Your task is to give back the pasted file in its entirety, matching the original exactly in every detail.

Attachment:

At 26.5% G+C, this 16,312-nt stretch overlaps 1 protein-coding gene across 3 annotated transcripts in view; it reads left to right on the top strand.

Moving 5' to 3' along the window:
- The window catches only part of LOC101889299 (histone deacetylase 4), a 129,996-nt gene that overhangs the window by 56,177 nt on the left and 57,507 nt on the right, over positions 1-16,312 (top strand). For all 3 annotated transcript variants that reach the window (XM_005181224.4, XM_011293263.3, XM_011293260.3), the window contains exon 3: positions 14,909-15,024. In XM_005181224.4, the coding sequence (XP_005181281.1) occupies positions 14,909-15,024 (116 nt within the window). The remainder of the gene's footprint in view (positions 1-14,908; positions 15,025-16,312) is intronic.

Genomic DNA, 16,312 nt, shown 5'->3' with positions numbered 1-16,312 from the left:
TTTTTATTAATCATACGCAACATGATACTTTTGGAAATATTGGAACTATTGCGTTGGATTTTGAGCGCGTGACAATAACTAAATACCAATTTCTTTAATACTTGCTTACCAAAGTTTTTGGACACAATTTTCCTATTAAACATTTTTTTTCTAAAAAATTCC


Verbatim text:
At 26.5% G+C, this 16,312-nt stretch overlaps 1 protein-coding gene across 3 annotated transcripts in view; it reads left to right on the top strand.

Moving 5' to 3' along the window:
- The window catches only part of LOC101889299 (histone deacetylase 4), a 129,996-nt gene that overhangs the window by 56,177 nt on the left and 57,507 nt on the right, over positions 1-16,312 (top strand). For all 3 annotated transcript variants that reach the window (XM_005181224.4, XM_011293263.3, XM_011293260.3), the window contains exon 3: positions 14,909-15,024. In XM_005181224.4, the coding sequence (XP_005181281.1) occupies positions 14,909-15,024 (116 nt within the window). The remainder of the gene's footprint in view (positions 1-14,908; positions 15,025-16,312) is intronic.

Genomic DNA, 16,312 nt, shown 5'->3' with positions numbered 1-16,312 from the left:
TTTTTATTAATCATACGCAACATGATACTTTTGGAAATATTGGAACTATTGCGTTGGATTTTGAGCGCGTGACAATAACTAAATACCAATTTCTTTAATACTTGCTTACCAAAGTTTTTGGACACAATTTTCCTATTAAACATTTTTTTTCTAAAAAATTCC